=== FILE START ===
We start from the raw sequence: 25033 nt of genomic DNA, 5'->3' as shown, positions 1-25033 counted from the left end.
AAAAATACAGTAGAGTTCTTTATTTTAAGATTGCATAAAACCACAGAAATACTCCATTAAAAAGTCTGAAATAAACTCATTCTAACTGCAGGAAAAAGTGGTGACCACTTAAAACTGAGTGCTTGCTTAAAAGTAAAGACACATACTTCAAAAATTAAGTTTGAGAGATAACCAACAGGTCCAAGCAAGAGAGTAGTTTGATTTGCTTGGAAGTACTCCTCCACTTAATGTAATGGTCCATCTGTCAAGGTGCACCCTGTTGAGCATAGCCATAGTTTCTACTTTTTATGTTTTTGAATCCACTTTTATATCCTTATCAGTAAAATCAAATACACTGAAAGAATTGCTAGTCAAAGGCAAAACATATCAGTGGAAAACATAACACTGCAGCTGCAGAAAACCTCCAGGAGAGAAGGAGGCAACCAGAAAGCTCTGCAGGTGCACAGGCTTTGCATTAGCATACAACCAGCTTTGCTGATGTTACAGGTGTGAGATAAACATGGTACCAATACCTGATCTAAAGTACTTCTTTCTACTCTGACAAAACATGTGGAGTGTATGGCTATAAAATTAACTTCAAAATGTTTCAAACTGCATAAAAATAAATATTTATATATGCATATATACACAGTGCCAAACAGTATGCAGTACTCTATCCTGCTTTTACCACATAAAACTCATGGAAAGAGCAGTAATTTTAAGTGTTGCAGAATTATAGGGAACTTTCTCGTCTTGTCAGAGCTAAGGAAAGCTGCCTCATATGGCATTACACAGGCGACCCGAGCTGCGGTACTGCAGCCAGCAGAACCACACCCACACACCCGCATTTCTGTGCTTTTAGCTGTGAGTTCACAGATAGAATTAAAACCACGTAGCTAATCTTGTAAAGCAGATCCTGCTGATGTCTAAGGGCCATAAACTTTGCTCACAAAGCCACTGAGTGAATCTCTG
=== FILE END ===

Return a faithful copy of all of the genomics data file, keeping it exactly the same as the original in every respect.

We start from the raw sequence: 25033 nt of genomic DNA, 5'->3' as shown, positions 1-25033 counted from the left end.
AAAAATACAGTAGAGTTCTTTATTTTAAGATTGCATAAAACCACAGAAATACTCCATTAAAAAGTCTGAAATAAACTCATTCTAACTGCAGGAAAAAGTGGTGACCACTTAAAACTGAGTGCTTGCTTAAAAGTAAAGACACATACTTCAAAAATTAAGTTTGAGAGATAACCAACAGGTCCAAGCAAGAGAGTAGTTTGATTTGCTTGGAAGTACTCCTCCACTTAATGTAATGGTCCATCTGTCAAGGTGCACCCTGTTGAGCATAGCCATAGTTTCTACTTTTTATGTTTTTGAATCCACTTTTATATCCTTATCAGTAAAATCAAATACACTGAAAGAATTGCTAGTCAAAGGCAAAACATATCAGTGGAAAACATAACACTGCAGCTGCAGAAAACCTCCAGGAGAGAAGGAGGCAACCAGAAAGCTCTGCAGGTGCACAGGCTTTGCATTAGCATACAACCAGCTTTGCTGATGTTACAGGTGTGAGATAAACATGGTACCAATACCTGATCTAAAGTACTTCTTTCTACTCTGACAAAACATGTGGAGTGTATGGCTATAAAATTAACTTCAAAATGTTTCAAACTGCATAAAAATAAATATTTATATATGCATATATACACAGTGCCAAACAGTATGCAGTACTCTATCCTGCTTTTACCACATAAAACTCATGGAAAGAGCAGTAATTTTAAGTGTTGCAGAATTATAGGGAACTTTCTCGTCTTGTCAGAGCTAAGGAAAGCTGCCTCATATGGCATTACACAGGCGACCCGAGCTGCGGTACTGCAGCCAGCAGAACCACACCCACACACCCGCATTTCTGTGCTTTTAGCTGTGAGTTCACAGATAGAATTAAAACCACGTAGCTAATCTTGTAAAGCAGATCCTGCTGATGTCTAAGGGCCATAAACTTTGCTCACAAAGCCACTGAGTGAATCTCTG